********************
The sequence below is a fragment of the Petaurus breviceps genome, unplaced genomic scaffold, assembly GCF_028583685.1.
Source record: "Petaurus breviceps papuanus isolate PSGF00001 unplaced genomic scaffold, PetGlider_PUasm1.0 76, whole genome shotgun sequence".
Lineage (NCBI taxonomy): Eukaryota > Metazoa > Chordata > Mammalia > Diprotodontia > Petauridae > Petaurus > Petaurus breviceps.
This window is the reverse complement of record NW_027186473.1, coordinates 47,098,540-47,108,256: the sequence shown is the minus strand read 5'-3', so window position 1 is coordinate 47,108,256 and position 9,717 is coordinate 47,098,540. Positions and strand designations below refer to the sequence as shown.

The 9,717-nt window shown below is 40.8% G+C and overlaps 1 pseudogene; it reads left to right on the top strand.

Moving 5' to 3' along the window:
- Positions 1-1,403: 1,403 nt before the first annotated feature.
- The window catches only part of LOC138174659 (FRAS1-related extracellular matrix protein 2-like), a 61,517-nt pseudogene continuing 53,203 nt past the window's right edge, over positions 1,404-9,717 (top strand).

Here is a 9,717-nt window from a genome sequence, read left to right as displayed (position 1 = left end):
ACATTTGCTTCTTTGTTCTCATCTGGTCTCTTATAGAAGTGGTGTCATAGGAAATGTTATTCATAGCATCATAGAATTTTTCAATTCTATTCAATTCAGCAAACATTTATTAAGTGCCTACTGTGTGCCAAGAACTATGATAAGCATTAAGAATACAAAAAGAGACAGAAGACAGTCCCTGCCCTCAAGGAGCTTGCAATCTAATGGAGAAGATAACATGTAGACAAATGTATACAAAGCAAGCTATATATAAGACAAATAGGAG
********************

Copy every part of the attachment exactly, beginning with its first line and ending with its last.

The sequence below is a fragment of the Petaurus breviceps genome, unplaced genomic scaffold, assembly GCF_028583685.1.
Source record: "Petaurus breviceps papuanus isolate PSGF00001 unplaced genomic scaffold, PetGlider_PUasm1.0 76, whole genome shotgun sequence".
Lineage (NCBI taxonomy): Eukaryota > Metazoa > Chordata > Mammalia > Diprotodontia > Petauridae > Petaurus > Petaurus breviceps.
This window is the reverse complement of record NW_027186473.1, coordinates 47,098,540-47,108,256: the sequence shown is the minus strand read 5'-3', so window position 1 is coordinate 47,108,256 and position 9,717 is coordinate 47,098,540. Positions and strand designations below refer to the sequence as shown.

The 9,717-nt window shown below is 40.8% G+C and overlaps 1 pseudogene; it reads left to right on the top strand.

Moving 5' to 3' along the window:
- Positions 1-1,403: 1,403 nt before the first annotated feature.
- The window catches only part of LOC138174659 (FRAS1-related extracellular matrix protein 2-like), a 61,517-nt pseudogene continuing 53,203 nt past the window's right edge, over positions 1,404-9,717 (top strand).

Here is a 9,717-nt window from a genome sequence, read left to right as displayed (position 1 = left end):
ACATTTGCTTCTTTGTTCTCATCTGGTCTCTTATAGAAGTGGTGTCATAGGAAATGTTATTCATAGCATCATAGAATTTTTCAATTCTATTCAATTCAGCAAACATTTATTAAGTGCCTACTGTGTGCCAAGAACTATGATAAGCATTAAGAATACAAAAAGAGACAGAAGACAGTCCCTGCCCTCAAGGAGCTTGCAATCTAATGGAGAAGATAACATGTAGACAAATGTATACAAAGCAAGCTATATATAAGACAAATAGGAG